Does Appellate Judge Tom Becker have a darkside? Does he ever.
Our review of Tales From The Darkside: The First Season, published February 13th, 2009, is also available.
Until next time…try to enjoy the daylight.
The '80s saw a wave of syndicated horror anthology series, including Monsters, Freddy's Nightmares, The Twilight Zone (which started its run on CBS but finished up on syndication), and Tales From the Darkside. The last one was produced by George A. Romero. Tales From the Darkside ran in syndication for four years and later spawned a movie called, appropriately enough, Tales From the Darkside: The Movie.
This set gives us all 24 episodes from Tales From the Darkside: The Second Season.
• "Ring Around the Redhead"
• "Parlour Floor Front"
• "Halloween Candy"
• "The Satanic Piano"
• "The Devil's Advocate"
• "Distant Signals"
• "Ursa Minor"
• "Effect and Cause"
• "Monsters in My Room"
• "Comet Watch"
• "Dream Girl"
• "A New Lease on Life"
• "Printer's Devil"
• "The Old Soft Shoe"
• "The Last Car"
• "A Choice of Dreams"
• "Strange Love"
• "The Unhappy Medium"
• "Fear of Floating"
• "The Casavin Curse"
I have to admit, I'd never paid much attention to Tales From the Darkside. It's been running on some station or another since 1984, and I've caught an episode here and there, but I always considered it filler TV, something to watch while waiting for another program. I never really found it scary, and the few episodes I did catch were hampered by kind of lame dialogue and set ups and mediocre performances.
I was pleasantly surprised, then, by the quality of the shows on this set. The first few didn't do much for me, with "Ring Around the Redhead" coming off as a bit annoying and not very well-thought out, but there are several very strong episodes here. "Parlour Front Floor" benefits from a twisty script and a terrific performance by Adolph Cesar. "Halloween Candy" is nastily clever. While it's a bit on the silly side, "The Trouble with Mary Jane" gives us the chance to see old pros Phyllis Diller (thankfully subdued) and Lawrence Tierney at work. "Monsters in My Room" is actually pretty scary, and a really young Seth Green is very good. "The Old Soft Shoe" is clearly inspired by an old campfire-style ghost story and works well thanks to Dooley and Fiedler. "Dream Girl" is an interesting premise that's not executed all that well, "The Last Car" builds suspense but doesn't really go anywhere, but "Printer's Devil" plays the selling-your-soul-for-success conceit for some welcome black humor. "The Shrine" features a strong performance from Lorna Luft and a script that's reminiscent of The Twilight Zone, Abe Vigoda does fine work in "A Choice of Dreams," and "The Casavin Curse" is a neat and surprising little take on a classic horror film of the '40s.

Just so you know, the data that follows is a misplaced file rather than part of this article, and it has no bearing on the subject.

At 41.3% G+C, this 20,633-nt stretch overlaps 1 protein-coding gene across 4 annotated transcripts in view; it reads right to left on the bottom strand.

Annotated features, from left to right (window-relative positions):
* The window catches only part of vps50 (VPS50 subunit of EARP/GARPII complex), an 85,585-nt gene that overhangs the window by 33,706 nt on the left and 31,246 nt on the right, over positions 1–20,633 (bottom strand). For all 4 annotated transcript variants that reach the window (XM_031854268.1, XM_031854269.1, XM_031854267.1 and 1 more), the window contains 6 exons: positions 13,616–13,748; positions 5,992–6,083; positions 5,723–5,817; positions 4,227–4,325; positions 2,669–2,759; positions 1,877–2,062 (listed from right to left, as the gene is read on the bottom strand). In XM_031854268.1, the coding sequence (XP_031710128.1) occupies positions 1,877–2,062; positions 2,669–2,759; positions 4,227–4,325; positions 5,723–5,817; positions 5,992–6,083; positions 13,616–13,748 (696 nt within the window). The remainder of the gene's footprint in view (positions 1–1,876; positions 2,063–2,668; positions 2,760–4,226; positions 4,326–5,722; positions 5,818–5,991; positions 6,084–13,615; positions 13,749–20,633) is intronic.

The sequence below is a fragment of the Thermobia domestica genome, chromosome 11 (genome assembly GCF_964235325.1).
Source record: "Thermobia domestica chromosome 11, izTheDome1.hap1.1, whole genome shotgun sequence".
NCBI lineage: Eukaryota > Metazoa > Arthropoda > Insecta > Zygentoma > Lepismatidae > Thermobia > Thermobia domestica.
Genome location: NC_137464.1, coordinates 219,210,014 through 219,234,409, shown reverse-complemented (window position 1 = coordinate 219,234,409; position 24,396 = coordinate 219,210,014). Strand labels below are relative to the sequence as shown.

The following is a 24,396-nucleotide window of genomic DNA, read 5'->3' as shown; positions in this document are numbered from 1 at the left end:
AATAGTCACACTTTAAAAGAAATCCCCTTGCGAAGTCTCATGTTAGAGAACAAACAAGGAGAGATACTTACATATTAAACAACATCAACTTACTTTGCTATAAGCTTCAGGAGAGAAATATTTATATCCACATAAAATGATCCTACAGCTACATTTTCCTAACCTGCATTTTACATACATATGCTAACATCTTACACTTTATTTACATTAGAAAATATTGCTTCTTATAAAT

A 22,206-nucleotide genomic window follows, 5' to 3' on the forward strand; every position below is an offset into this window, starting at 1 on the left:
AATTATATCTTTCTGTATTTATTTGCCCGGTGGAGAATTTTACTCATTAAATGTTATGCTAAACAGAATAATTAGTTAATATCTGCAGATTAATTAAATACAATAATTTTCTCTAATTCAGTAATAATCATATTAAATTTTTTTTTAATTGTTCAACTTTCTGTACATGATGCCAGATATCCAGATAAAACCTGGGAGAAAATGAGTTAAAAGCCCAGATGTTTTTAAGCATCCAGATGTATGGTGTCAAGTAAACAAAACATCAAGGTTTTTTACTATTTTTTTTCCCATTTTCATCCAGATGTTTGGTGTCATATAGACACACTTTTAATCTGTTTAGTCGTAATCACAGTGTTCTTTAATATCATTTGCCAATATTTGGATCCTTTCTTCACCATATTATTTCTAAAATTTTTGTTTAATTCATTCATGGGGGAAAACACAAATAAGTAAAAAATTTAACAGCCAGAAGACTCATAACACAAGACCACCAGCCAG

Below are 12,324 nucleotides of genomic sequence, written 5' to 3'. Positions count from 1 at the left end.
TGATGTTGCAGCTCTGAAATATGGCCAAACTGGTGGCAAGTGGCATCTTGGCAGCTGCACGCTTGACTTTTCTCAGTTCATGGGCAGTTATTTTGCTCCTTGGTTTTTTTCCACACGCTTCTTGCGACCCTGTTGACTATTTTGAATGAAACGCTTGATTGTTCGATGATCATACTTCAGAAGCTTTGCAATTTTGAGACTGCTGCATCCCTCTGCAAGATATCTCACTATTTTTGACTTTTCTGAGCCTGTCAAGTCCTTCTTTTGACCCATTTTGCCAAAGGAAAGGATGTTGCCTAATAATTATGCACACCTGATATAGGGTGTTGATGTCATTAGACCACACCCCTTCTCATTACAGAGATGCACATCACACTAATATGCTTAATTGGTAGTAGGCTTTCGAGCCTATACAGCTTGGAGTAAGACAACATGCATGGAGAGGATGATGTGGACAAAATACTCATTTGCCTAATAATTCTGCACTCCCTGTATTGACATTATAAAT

For me, the best episode on this set is "Distance Signals," a charming and quirky tale of lost chances and the enduring power of fandom. The great Darren McGavin offers a truly touching performance as a has-been actor who finds himself getting an inexplicable second shot, and Lenny von Dohlen is a nicely offbeat one as a mysterious character with unlimited resources and a childlike eagerness to see a long-ago cancelled TV show get an appropriate send-off. McGavin's final speech, in which he speculates about what we've just seen, moves this into the realm of modern fairy tale.
Paramount's work here is pretty standard: full-frame transfers with little or no remastering, mono soundtrack, and a single extra: an interview with George Romero about "The Devil's Advocate," the lone episode on this set that he wrote.
Tales From the Darkside is never especially frightening, and it doesn't have that stay-with-you effect that the best episodes of anthologies past did. Its special effects are on a par with a Bewitched episode, and many of the denouements are either obvious early on or so muddled as to make no sense at all. Still, it's fun, quirky, and sometimes very good TV. Worth checking out.
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